Sharon hints at dismantling some settlements

 

In comments which go beyond any of his past public pronouncements, the Israeli Prime Minister, Mr Ariel Sharon, has referred to specific settlements he would be prepared to dismantle in a final agreement with the Palestinians.

He now believes agreement can be reached more quickly than anticipated as a result of the war in Iraq.

The Israeli defence establishment, meanwhile, announced yesterday it was lowering the level of alert regarding a possible attack by Iraq. Israelis could dismantle the rooms they had sealed against a possible gas attack, and pack away their gas mask kits.

Mr Sharon, who spearheaded a settlement drive in the West Bank in the early 1990s, has in the past only been prepared to vaguely commit to "painful compromises" for peace, but in an interview published yesterday in the daily Haaretz, he suggested that some settlements in the heart of the West Bank, like Shiloh and Beit El, would ultimately have to be ceded.

"There will be a parting from places that are connected to the whole course of our history. As a Jew, this agonises me ... I feel that the rational necessity to reach a settlement is overcoming my feelings."

Mr Sharon said that "eventually" a Palestinian state would arise, and that Israel's reoccupation of cities like Nablus and Jenin was a "temporary" security necessity.

The Prime Minister questioned the morality of ruling over another people. "I do not think that we have the strength for that. It is a very heavy burden on the public, and it raises ethical problems and heavy economic problems."

He said the US-led invasion of Iraq had "shaken" the Arab world in general, and the Palestinians in particular. "There is, therefore, a chance to reach an agreement faster than people think."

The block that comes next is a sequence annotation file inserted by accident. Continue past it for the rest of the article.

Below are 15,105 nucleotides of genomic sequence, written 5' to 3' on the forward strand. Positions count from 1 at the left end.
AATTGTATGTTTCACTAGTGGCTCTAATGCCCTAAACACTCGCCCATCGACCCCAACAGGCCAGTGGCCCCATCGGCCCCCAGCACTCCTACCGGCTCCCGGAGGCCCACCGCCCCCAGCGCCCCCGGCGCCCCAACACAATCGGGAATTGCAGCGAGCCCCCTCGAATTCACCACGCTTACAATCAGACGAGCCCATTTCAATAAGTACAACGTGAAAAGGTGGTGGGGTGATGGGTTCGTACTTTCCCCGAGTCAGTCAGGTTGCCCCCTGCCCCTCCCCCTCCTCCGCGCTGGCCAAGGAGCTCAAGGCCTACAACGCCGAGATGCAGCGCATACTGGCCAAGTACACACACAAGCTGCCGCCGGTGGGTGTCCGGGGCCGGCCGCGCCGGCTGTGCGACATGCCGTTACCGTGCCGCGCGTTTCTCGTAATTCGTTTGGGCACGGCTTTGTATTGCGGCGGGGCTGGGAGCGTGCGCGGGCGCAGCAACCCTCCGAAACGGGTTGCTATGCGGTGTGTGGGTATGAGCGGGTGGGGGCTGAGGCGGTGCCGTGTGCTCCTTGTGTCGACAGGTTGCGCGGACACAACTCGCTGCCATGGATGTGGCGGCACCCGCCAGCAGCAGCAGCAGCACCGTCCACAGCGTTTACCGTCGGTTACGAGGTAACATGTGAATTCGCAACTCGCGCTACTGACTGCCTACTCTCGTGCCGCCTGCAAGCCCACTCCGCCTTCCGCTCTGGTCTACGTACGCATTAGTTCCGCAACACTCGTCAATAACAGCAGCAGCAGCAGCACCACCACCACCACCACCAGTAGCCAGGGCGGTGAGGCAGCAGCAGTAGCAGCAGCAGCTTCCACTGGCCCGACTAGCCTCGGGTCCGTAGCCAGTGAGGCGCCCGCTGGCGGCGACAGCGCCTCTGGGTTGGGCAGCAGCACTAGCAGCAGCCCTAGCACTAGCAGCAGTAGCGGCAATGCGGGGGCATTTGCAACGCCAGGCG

However, Palestinian officials and dovish Israeli leaders said the ultimate intention of Mr Sharon - a vociferous opponent of the Oslo peace accords - was to delay a political solution which would require major concessions.

They pointed to his comment in the interview that he had passed "14 or 15 reservations" to the White House regarding the US-backed "road map ."

By contrast, hawks in Mr Sharon's cabinet threatened that an about-face by Mr Sharon could herald the end of his government.

Mr Sharon also endorsed the appointment of Mahmoud Abbas (Abu Mazen) as the new Palestinian Authority Prime Minister, saying "he understands it is impossible to vanquish Israel by means of terrorism".

In Ramallah, Mr Abbas was busy yesterday trying to cobble together a new government - the first not to be headed by Mr Yasser Arafat. The PLO central committee was scheduled to meet last night in Ramallah to finalise the ministerial line-up.

Mr Arafat was said to have rejected one list of ministers in which some of his loyalists were sidelines, and which included several pro-reform politicians who have been critical of him.